ISSN (Print) - 0012-9976 | ISSN (Online) - 2349-8846

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A Critique of World Development Report 2015

Bank and Poverty Reduction

A close reading of the World Bank's World Development Report 2015 shows that it works on the assumption that human beings generally think automatically, socially, and with mental models, and that future development policy, poverty alleviation, and even policy design need to be modified taking this into account. Poverty is a "cognitive tax" suffered because people are incapable of taking advantage of the opportunities that are open to them. The assumption that development experts improving the behaviour of the poor will reduce poverty, however, fails to confront the growing problem of unsustainable inequalities.

This is a short critique of World Bank’s World Development Report 2015, which advances “a new set of development approaches” to contain poverty. Established in 1944, the World Bank, originally called the International Bank for Reconstruction and Development (IBRD) and with a limited mandate to reconstruct the war-torn countries of the world, has evolved into a major global development and lending agency with 188 countries as its members. Not based on the democratic principle of “one country, one vote,” but on the economic strength of member countries, the bank’s president invariably has been an American. No wonder the United States (US) has come to wield a decisive role in the evolution and working of the institution. Today, it has become the most powerful and influential development policy think tank in the world, besides a repertoire of economists and domain experts whose number is well over 12,000. The overarching mission of the World Bank Group carved in stone at its Washington DC headquarters is “our dream is a world free of poverty.” For the world’s poor, estimated to be over one billion by the bank (living on $1.25 per capita per day), this could mean a bastion of hope and a deliverer of justice.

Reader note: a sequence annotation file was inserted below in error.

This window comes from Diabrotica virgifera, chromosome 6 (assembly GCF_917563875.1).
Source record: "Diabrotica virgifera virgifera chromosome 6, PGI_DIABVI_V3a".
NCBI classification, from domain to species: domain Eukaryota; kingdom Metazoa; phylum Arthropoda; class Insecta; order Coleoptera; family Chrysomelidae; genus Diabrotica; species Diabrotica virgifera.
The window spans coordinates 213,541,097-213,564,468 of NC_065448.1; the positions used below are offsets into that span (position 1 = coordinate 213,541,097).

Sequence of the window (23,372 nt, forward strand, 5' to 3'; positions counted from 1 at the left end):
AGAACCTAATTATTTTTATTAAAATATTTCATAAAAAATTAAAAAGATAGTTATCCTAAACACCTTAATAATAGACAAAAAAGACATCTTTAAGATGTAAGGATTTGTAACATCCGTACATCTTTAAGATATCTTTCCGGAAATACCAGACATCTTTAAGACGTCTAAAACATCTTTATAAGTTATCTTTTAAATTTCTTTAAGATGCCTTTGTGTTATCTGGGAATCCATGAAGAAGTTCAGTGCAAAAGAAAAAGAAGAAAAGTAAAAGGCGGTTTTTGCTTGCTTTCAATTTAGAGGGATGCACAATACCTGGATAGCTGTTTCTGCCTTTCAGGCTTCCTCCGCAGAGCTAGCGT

From 1978 onwards, the World Bank has been publishing the annual World Development Reports (WDR), each year focusing on a particular theme. The bank’s development philosophy, approach, and policy are exemplified in these reports. Although only a few (for example, WDR 1980, 1990, 2000–01, 2004, 2006) focus directly on poverty, most reports address the issue of poverty in some way or the other. In this note I try to critique WDR 2015 titled Mind, Society and Behaviour, which apparently is based on several field visits and “laboratory” experiments. A close reading of the report shows that it works on the assumption that human beings generally think automatically, socially and with mental models, and that future development policy, poverty alleviation and even the policy design process itself need to be modified taking this into account. I shall first outline the organising frame and explain the concept of poverty, followed by a critical evaluation of the development policy implications on the basis of that.

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